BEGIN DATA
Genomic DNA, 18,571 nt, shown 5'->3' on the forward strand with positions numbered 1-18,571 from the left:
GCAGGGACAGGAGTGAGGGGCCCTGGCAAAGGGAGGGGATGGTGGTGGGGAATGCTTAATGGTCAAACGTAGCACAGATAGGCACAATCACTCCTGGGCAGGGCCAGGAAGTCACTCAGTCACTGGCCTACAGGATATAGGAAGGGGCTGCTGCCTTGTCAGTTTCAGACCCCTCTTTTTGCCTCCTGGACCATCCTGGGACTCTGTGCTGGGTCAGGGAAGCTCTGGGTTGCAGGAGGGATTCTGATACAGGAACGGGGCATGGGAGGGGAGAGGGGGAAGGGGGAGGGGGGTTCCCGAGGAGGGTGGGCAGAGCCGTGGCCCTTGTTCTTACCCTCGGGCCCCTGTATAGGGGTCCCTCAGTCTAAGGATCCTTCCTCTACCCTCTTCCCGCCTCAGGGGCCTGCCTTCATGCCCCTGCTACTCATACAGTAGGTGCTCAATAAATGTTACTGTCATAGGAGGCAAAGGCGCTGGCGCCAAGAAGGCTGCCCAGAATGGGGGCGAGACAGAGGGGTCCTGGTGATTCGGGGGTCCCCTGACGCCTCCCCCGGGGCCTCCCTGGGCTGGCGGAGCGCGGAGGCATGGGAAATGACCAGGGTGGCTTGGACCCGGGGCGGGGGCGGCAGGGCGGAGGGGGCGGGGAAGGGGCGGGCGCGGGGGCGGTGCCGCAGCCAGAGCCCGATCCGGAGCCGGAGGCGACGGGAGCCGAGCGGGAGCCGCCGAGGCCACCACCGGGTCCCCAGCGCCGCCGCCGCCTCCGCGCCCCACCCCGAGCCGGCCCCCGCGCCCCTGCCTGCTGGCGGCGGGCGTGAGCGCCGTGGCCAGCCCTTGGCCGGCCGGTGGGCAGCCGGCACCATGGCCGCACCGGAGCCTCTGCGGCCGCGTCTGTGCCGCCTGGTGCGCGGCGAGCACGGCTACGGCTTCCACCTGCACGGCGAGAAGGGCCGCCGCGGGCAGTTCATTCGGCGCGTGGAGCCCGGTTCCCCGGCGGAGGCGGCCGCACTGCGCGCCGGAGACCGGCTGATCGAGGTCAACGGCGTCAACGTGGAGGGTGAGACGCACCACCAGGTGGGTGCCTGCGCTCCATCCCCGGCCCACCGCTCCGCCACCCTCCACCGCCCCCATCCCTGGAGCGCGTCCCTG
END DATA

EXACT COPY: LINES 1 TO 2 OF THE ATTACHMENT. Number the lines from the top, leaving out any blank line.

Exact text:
Genomic DNA, 18,571 nt, shown 5'->3' on the forward strand with positions numbered 1-18,571 from the left:
GCAGGGACAGGAGTGAGGGGCCCTGGCAAAGGGAGGGGATGGTGGTGGGGAATGCTTAATGGTCAAACGTAGCACAGATAGGCACAATCACTCCTGGGCAGGGCCAGGAAGTCACTCAGTCACTGGCCTACAGGATATAGGAAGGGGCTGCTGCCTTGTCAGTTTCAGACCCCTCTTTTTGCCTCCTGGACCATCCTGGGACTCTGTGCTGGGTCAGGGAAGCTCTGGGTTGCAGGAGGGATTCTGATACAGGAACGGGGCATGGGAGGGGAGAGGGGGAAGGGGGAGGGGGGTTCCCGAGGAGGGTGGGCAGAGCCGTGGCCCTTGTTCTTACCCTCGGGCCCCTGTATAGGGGTCCCTCAGTCTAAGGATCCTTCCTCTACCCTCTTCCCGCCTCAGGGGCCTGCCTTCATGCCCCTGCTACTCATACAGTAGGTGCTCAATAAATGTTACTGTCATAGGAGGCAAAGGCGCTGGCGCCAAGAAGGCTGCCCAGAATGGGGGCGAGACAGAGGGGTCCTGGTGATTCGGGGGTCCCCTGACGCCTCCCCCGGGGCCTCCCTGGGCTGGCGGAGCGCGGAGGCATGGGAAATGACCAGGGTGGCTTGGACCCGGGGCGGGGGCGGCAGGGCGGAGGGGGCGGGGAAGGGGCGGGCGCGGGGGCGGTGCCGCAGCCAGAGCCCGATCCGGAGCCGGAGGCGACGGGAGCCGAGCGGGAGCCGCCGAGGCCACCACCGGGTCCCCAGCGCCGCCGCCGCCTCCGCGCCCCACCCCGAGCCGGCCCCCGCGCCCCTGCCTGCTGGCGGCGGGCGTGAGCGCCGTGGCCAGCCCTTGGCCGGCCGGTGGGCAGCCGGCACCATGGCCGCACCGGAGCCTCTGCGGCCGCGTCTGTGCCGCCTGGTGCGCGGCGAGCACGGCTACGGCTTCCACCTGCACGGCGAGAAGGGCCGCCGCGGGCAGTTCATTCGGCGCGTGGAGCCCGGTTCCCCGGCGGAGGCGGCCGCACTGCGCGCCGGAGACCGGCTGATCGAGGTCAACGGCGTCAACGTGGAGGGTGAGACGCACCACCAGGTGGGTGCCTGCGCTCCATCCCCGGCCCACCGCTCCGCCACCCTCCACCGCCCCCATCCCTGGAGCGCGTCCCTG